What if no one knows what they're doing
Do you need a guidebook? Do you feel that somehow, someone should have been able to prepare you for your current situation?
There are so many things in life that we just need to learn how to navigate on our own and sometimes it is really messy. We figured out how to pass a college class even though we didn’t realize we were going to have to rely solely on the syllabus and not on friendly, constant reminders from our teachers. We learn how to navigate relationships. We learn how to manage a full patient load. We learn how to balance work and life and pay our bills. Some of us have to learn how to parent, navigate the corporate ladder, or start a business.
This constant “figuring out” is really obvious when I think about the stages I’ve had to figure out with my kids: how to juggle being at work and still contributing to the class party, how to not miss the registration for little league (I learned that one the hard way), how to navigate grade after grade, how to deal with their disappointments and hurts and mistakes.
Oh, the mistakes.
We figure it out eventually, but it can be painful.
And how do you respond when you see the people you love trying to figure things out? How do you feel and act when you see your best friend, or sibling, or child trying hard to figure out something in their life?
Are you pissed? Do you hurry them along?
Do you think they should do it better, or faster?
Do you get mad if they get frustrated, or when they are impatient because they are letting the other stressors of life get in the way of working through it?
I’m guessing the answer is no. If it’s someone you love, you are probably compassionate and understanding.
You can relate to the struggle of not knowing what to do but showing up and trying anyway.
So what does this have to do with nursing, or work, or feeling better?
It has everything to do with it.
What if NO One actually knows what they are doing? What if we are all figuring it out day by day?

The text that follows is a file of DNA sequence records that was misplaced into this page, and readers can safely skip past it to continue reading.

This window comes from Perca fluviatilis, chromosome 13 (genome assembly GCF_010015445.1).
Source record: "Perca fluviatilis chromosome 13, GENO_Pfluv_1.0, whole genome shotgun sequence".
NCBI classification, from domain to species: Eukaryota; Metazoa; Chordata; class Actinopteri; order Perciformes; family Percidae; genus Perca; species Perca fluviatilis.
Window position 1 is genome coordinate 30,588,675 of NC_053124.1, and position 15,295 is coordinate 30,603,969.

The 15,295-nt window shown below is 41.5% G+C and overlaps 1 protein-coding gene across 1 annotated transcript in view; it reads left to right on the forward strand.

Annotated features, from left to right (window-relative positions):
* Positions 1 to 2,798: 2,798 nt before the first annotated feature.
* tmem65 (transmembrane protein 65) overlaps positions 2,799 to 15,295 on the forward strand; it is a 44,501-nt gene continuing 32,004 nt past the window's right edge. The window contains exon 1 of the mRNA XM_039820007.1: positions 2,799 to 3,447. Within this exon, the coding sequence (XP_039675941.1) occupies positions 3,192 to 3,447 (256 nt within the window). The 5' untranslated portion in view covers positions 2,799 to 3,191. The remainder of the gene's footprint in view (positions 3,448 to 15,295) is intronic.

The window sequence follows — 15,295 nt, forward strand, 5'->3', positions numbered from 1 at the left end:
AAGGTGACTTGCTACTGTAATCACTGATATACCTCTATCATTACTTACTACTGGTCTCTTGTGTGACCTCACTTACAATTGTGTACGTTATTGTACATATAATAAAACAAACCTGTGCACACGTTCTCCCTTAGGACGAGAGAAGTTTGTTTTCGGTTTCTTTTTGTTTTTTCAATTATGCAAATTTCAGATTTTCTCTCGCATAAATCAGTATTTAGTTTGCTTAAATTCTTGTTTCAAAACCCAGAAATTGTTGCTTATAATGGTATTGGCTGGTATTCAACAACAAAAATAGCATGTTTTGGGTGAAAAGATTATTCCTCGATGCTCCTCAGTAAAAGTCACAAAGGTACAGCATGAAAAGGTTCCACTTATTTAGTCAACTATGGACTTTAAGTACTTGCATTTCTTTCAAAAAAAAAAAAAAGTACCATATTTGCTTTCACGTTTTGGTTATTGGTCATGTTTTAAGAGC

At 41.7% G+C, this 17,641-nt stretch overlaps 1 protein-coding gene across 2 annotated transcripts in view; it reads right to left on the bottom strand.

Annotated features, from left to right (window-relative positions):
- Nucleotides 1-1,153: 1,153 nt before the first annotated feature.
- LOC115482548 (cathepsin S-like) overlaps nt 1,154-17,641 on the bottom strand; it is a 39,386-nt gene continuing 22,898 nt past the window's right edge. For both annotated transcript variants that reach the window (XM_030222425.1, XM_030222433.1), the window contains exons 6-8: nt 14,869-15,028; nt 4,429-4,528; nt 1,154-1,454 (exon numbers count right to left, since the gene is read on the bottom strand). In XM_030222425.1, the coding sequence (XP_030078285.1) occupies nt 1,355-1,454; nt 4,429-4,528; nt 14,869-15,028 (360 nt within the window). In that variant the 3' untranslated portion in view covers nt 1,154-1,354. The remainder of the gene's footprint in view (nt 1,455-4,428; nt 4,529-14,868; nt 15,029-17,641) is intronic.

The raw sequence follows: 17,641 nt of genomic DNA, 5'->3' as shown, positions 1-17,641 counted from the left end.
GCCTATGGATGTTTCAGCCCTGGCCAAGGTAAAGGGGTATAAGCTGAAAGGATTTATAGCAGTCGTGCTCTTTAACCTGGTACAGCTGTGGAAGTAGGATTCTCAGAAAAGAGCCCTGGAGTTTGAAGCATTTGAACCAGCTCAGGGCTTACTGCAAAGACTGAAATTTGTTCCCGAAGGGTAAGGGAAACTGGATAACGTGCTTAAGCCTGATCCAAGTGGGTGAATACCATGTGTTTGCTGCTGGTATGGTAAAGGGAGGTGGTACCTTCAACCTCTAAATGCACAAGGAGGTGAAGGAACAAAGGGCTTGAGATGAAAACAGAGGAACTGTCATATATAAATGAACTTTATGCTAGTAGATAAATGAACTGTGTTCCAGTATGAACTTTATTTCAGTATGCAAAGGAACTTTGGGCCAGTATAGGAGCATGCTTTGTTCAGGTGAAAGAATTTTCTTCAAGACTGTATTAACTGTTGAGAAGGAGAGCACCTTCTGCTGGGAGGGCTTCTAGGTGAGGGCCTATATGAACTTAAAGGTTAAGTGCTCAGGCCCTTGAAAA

I realized this when my kids went to college. I knew how to be a marching band mom and lacrosse mom. I knew (by then) how to juggle work and kids. I even figured out how to get them both through the college application process (that was definitely messy).
But then they were in college. I didn’t really know what to do. I didn’t know how to manage not being involved in their day to day lives. I wasn’t used to not having them around, to having a more quiet house that stayed clean (Ok – it stayed cleaner, clean may be a stretch).
And as I watched myself go through this, it occurred to me that my own mother probably has no idea of how to be a mom to someone with college age children. That she too was still figuring it out. That there were times she may do it imperfectly.
The more I go through in life (read: the older I get), the more I realize that it’s impossible for everyone to know what they're doing, all the time. Once we figure it out, things change and we have to figure it out again.
This is a life changing mindset.
I have felt compassion grow where irritation would have tried to spring up in the past.
What if your coworkers are actually doing the best they can (even if you don’t feel like it’s enough)? What if they are using all the resources they have in their current situation to figure out their own lives? What if they aren’t just being lazy, or toxic, or petty, or irritating?
What if they ARE actually working to their max potential?
What if some of the people you deal with at work have a different experience of life, that their potential and your potential are not the same. Some of them may not have had the opportunity to develop the same coping skills, their intellect may have a different capacity, their time management skills may be slower.
What if they are actually doing their best? Is it possible that this could be true?
Try and sit in that space for a minute.
What if their actions aren’t about you at all? What if you are just part of their messy and imperfect process as they figure it out?
What if compassion and a little understanding could overtake the weeds of irritation?
Now THAT’S about you.
It’s not a secret that compassion feels better than irritation. Could you try and take those same feelings of patience and understanding that you have four your loved ones and apply it to the people around you at work? What if instead of assuming the worst we assumed the best? How would that feel?
We don’t know the stories of those around us. We don’t know their stressors, their childhood traumas, their current home situations, their underlying health issues. So instead of assuming they are doing something hurtful or toxic, what if we assumed they are still figuring it out.
And give them some space to do so.
And allow them to be frustrated.
While you’re at it, see how it feels to apply this same understanding to yourself. You are still trying to navigate how to work with people who are at all different places. You might mess it up sometimes but that’s ok.
I know that this approach has gotten me through some very difficult situations at work and in my personal relationships.
If you want to have some of the same peace in your life, I would give it a try.
I will support you while you figure it out- I am still figuring it out too.
But I’m not unhappy throughout the process, that’s the best part.
You don't have to figure it out alone. If you need some individualized help, some strategies (and understanding) just for you, reach out and let's figure it out together.